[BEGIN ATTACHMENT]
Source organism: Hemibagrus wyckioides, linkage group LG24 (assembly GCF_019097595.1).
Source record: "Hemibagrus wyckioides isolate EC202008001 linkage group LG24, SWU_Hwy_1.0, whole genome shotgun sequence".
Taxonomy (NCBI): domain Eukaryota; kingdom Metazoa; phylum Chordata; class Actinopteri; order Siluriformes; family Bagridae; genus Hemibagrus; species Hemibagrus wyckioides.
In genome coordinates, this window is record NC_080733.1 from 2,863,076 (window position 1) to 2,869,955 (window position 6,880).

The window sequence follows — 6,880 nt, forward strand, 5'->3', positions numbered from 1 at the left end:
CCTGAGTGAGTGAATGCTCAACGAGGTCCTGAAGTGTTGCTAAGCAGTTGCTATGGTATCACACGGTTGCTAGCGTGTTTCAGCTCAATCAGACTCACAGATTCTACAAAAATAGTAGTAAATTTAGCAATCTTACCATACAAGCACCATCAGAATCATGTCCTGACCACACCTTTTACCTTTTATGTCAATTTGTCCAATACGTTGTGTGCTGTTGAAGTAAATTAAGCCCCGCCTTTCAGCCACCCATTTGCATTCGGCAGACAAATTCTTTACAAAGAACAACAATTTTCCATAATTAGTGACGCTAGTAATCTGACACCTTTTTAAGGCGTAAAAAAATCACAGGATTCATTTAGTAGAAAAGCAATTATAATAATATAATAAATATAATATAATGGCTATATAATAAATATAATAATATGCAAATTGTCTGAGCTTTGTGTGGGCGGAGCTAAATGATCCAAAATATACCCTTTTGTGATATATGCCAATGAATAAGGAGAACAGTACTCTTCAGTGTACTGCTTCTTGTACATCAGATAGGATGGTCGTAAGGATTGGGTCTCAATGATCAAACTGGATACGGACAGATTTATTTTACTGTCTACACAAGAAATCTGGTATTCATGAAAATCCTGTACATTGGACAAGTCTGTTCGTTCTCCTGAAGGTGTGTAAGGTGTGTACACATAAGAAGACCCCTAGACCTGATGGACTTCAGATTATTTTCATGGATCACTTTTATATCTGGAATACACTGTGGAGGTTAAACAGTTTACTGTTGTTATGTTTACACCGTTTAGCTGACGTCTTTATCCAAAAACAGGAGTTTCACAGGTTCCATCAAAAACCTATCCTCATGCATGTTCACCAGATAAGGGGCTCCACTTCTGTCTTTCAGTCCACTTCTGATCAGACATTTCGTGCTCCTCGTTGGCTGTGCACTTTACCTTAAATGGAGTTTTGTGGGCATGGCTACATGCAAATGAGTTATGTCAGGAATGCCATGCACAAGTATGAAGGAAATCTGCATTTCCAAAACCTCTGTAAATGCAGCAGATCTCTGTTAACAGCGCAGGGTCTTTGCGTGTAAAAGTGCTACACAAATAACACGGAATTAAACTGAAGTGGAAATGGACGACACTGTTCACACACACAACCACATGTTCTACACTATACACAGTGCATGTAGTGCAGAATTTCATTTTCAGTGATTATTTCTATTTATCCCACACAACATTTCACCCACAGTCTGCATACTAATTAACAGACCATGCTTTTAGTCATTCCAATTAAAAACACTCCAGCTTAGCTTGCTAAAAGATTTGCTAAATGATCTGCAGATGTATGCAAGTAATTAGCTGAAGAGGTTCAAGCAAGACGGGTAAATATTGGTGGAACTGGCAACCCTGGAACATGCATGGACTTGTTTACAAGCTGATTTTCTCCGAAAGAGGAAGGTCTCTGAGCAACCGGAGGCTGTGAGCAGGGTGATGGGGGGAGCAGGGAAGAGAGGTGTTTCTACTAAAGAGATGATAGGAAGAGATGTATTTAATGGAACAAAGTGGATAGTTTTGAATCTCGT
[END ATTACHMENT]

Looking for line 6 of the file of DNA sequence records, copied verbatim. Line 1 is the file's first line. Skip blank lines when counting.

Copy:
CCTGAGTGAGTGAATGCTCAACGAGGTCCTGAAGTGTTGCTAAGCAGTTGCTATGGTATCACACGGTTGCTAGCGTGTTTCAGCTCAATCAGACTCACAGATTCTACAAAAATAGTAGTAAATTTAGCAATCTTACCATACAAGCACCATCAGAATCATGTCCTGACCACACCTTTTACCTTTTATGTCAATTTGTCCAATACGTTGTGTGCTGTTGAAGTAAATTAAGCCCCGCCTTTCAGCCACCCATTTGCATTCGGCAGACAAATTCTTTACAAAGAACAACAATTTTCCATAATTAGTGACGCTAGTAATCTGACACCTTTTTAAGGCGTAAAAAAATCACAGGATTCATTTAGTAGAAAAGCAATTATAATAATATAATAAATATAATATAATGGCTATATAATAAATATAATAATATGCAAATTGTCTGAGCTTTGTGTGGGCGGAGCTAAATGATCCAAAATATACCCTTTTGTGATATATGCCAATGAATAAGGAGAACAGTACTCTTCAGTGTACTGCTTCTTGTACATCAGATAGGATGGTCGTAAGGATTGGGTCTCAATGATCAAACTGGATACGGACAGATTTATTTTACTGTCTACACAAGAAATCTGGTATTCATGAAAATCCTGTACATTGGACAAGTCTGTTCGTTCTCCTGAAGGTGTGTAAGGTGTGTACACATAAGAAGACCCCTAGACCTGATGGACTTCAGATTATTTTCATGGATCACTTTTATATCTGGAATACACTGTGGAGGTTAAACAGTTTACTGTTGTTATGTTTACACCGTTTAGCTGACGTCTTTATCCAAAAACAGGAGTTTCACAGGTTCCATCAAAAACCTATCCTCATGCATGTTCACCAGATAAGGGGCTCCACTTCTGTCTTTCAGTCCACTTCTGATCAGACATTTCGTGCTCCTCGTTGGCTGTGCACTTTACCTTAAATGGAGTTTTGTGGGCATGGCTACATGCAAATGAGTTATGTCAGGAATGCCATGCACAAGTATGAAGGAAATCTGCATTTCCAAAACCTCTGTAAATGCAGCAGATCTCTGTTAACAGCGCAGGGTCTTTGCGTGTAAAAGTGCTACACAAATAACACGGAATTAAACTGAAGTGGAAATGGACGACACTGTTCACACACACAACCACATGTTCTACACTATACACAGTGCATGTAGTGCAGAATTTCATTTTCAGTGATTATTTCTATTTATCCCACACAACATTTCACCCACAGTCTGCATACTAATTAACAGACCATGCTTTTAGTCATTCCAATTAAAAACACTCCAGCTTAGCTTGCTAAAAGATTTGCTAAATGATCTGCAGATGTATGCAAGTAATTAGCTGAAGAGGTTCAAGCAAGACGGGTAAATATTGGTGGAACTGGCAACCCTGGAACATGCATGGACTTGTTTACAAGCTGATTTTCTCCGAAAGAGGAAGGTCTCTGAGCAACCGGAGGCTGTGAGCAGGGTGATGGGGGGAGCAGGGAAGAGAGGTGTTTCTACTAAAGAGATGATAGGAAGAGATGTATTTAATGGAACAAAGTGGATAGTTTTGAATCTCGT